In August, Cakebread Cellars held their inaugural Cabernet Day - a celebration of the Napa Valley’s most prominent varietal, and an occasion for winery chefs Brian Streeter and Thomas Sixmith to flex their culinary muscles.
Hosting the festival was Cakebread’s new vice president of operations, Aaron Fishleder, who was on hand with soil samples to give the attendees a mini-seminar on what makes the Napa Valley such a great place to grow Cabernet Sauvignon.
Fishleder, 47, has a contagious, youthful enthusiasm. In a quiet moment, I sat down with him on the stone border of a flower bed in a courtyard behind the welcome center for a chat
John Henry: What does Cabernet mean to you?
Aaron Fishleder: I think that in general Cabernet is very important to the Napa Valley and I think we do it really well. Our weather and soils lend themselves to growing great cabernets. My first vintage in the valley was 2000, and since then the industry has matured in a number of ways, which have started to culminate in some amazing Cabernets. Now we’re heading in a new and exciting direction with what people are doing.
John Henry: What do you look for when you drink Cabernet?
Aaron: When I’m tasting Cabernet, I am interested in what the winemaker was doing. I know the vintages pretty well. But how did the winemaker deal with the rains of 2011? Or that rainstorm of 2010 when we got five and a half inches or rain in five days? What kind of things did they do? Did that winemaker just put a bunch of oak on that to hide green flavors? Sometimes, it's "Wow, this person did a nice job under those circumstances.”
“The other thing I look for is: Are the people true to what they are doing? Is their winemaking schizophrenic? When I taste a line-up of winery X’s wines, do I see a trend? I want to know that they are being authentic. They believe in what they are doing and stay true to their core principles.”
To what does Cakebread owe its success?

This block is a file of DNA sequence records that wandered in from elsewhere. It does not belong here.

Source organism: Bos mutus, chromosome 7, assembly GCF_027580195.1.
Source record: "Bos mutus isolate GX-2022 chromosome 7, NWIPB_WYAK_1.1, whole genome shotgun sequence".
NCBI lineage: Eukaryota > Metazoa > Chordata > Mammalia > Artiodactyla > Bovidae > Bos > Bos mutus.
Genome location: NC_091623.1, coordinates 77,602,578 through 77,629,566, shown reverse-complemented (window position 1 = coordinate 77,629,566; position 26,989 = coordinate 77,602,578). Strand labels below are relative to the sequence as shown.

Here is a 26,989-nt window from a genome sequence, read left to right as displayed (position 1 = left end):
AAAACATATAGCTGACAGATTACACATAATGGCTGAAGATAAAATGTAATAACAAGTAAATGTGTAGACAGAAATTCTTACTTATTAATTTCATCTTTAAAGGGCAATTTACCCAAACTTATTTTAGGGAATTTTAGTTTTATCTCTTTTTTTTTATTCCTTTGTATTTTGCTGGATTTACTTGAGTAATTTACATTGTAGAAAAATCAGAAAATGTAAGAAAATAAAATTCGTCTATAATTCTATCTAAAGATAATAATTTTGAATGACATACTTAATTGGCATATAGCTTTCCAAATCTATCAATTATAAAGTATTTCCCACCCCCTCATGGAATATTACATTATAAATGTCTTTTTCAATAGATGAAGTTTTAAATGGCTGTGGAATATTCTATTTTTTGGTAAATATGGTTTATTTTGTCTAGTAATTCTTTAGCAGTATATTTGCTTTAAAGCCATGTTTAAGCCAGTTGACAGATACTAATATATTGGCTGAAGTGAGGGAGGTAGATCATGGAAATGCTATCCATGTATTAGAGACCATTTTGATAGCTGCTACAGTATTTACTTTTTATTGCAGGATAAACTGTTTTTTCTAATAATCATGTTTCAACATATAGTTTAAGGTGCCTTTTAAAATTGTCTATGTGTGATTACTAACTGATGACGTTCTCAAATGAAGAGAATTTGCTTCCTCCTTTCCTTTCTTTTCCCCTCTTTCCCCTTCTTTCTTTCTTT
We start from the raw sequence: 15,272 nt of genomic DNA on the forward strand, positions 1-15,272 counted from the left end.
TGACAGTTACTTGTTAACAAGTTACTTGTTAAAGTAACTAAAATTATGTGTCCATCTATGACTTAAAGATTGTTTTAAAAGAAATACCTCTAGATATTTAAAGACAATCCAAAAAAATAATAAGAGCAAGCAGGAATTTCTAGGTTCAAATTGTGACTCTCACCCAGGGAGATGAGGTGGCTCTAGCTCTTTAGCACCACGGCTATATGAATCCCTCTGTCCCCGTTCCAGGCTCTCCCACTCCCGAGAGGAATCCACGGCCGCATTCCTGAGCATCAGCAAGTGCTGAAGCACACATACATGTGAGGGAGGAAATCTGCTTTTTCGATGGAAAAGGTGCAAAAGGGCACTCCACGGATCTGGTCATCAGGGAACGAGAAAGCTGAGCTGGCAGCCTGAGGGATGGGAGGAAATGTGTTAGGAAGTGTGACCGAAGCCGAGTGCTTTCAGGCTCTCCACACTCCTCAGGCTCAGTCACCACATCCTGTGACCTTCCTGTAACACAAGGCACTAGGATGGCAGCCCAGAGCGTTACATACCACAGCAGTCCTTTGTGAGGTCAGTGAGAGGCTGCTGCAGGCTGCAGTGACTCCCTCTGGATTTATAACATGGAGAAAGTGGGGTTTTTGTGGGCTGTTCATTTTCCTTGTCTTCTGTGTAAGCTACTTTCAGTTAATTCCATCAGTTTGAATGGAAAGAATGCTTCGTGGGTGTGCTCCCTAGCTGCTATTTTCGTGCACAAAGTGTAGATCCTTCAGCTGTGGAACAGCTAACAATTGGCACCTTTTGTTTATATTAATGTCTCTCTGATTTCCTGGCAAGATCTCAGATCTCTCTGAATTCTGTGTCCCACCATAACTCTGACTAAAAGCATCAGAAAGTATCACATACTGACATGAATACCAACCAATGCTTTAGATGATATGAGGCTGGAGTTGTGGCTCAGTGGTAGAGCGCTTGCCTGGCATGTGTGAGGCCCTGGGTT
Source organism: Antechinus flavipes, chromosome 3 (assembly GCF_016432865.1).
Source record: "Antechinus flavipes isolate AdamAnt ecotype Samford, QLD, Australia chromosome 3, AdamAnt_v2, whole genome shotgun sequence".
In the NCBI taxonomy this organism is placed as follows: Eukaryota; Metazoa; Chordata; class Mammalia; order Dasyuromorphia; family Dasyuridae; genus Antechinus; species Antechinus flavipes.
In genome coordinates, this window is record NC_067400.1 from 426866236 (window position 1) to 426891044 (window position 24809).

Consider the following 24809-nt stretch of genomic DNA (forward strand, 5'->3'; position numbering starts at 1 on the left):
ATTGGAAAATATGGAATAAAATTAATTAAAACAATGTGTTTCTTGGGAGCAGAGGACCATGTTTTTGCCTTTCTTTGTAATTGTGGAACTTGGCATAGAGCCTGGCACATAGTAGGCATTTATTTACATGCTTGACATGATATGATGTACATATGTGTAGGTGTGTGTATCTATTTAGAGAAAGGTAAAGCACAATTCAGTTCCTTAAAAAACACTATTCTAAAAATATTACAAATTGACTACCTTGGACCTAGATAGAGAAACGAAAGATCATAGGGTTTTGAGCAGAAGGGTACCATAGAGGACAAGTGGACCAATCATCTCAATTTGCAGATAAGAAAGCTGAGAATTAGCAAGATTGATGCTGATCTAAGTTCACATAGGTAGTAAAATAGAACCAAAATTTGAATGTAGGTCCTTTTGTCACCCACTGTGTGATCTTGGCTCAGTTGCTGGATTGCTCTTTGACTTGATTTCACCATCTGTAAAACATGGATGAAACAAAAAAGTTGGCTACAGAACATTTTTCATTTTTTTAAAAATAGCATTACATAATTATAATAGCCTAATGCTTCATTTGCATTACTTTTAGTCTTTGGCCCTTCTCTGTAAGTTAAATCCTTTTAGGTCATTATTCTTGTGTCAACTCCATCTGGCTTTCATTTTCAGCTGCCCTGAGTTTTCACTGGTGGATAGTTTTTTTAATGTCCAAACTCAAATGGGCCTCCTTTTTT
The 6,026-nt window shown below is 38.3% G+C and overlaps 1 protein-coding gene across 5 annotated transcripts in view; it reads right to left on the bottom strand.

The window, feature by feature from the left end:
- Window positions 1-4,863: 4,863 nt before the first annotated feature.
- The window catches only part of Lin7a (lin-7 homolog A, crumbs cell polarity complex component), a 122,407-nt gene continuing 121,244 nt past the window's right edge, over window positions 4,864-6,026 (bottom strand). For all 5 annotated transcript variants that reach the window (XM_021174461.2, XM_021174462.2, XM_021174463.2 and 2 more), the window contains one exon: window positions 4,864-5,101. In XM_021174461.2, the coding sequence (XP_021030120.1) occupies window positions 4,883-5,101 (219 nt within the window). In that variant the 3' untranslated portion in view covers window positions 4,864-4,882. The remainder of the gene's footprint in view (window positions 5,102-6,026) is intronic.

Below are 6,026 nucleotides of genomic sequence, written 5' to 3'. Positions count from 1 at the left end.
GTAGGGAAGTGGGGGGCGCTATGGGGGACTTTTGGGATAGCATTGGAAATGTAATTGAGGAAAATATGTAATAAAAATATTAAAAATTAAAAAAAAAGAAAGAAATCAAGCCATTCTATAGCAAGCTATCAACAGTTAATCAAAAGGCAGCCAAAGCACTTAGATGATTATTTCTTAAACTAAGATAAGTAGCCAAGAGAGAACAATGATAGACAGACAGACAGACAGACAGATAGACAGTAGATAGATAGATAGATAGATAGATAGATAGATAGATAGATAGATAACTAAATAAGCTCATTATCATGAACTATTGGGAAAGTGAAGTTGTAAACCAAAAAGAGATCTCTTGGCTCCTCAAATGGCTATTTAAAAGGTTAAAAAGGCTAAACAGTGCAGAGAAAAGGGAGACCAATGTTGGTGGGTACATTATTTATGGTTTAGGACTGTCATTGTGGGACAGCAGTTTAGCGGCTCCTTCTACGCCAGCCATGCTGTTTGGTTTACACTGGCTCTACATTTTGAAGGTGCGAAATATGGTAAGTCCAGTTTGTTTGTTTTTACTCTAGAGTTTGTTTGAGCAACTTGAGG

One of the reasons I was excited to join Cakebread is that they are true to what they are doing. We are not trying to compete with anyone else. From the beginning, Jack and Dolores Cakebread said they wanted to make wines that pair well with food. That’s what we’re doing here.
Is Cakebread investing in technology?
We, as an industry, are really just asking: What can technology do for us? For example, we’re putting water sensors in the vine to observe water usage. This is a big step for us to reduce the overall amount of water but also improve fruit quality. At the end of the day, we want to be good stewards of the environment, but also we want to make the best wines we have ever made, every single season, better than the year before.
What is the difference between a chemist and a winemaker?
I think a winemaker can be a chemist, but a chemist can’t be a winemaker. It is not just a science, it is an art. The best winemakers can use science, but they walk a line. There is a touch and a feel an artist has with a palette or with clay. During blending, we can taste wine and use sensory evaluation to make adjustments that science alone is incapable of doing. The chemist would say, ‘all of the compounds are in the right range.’ But at the end of the day, how does it taste?
Why will wine endure?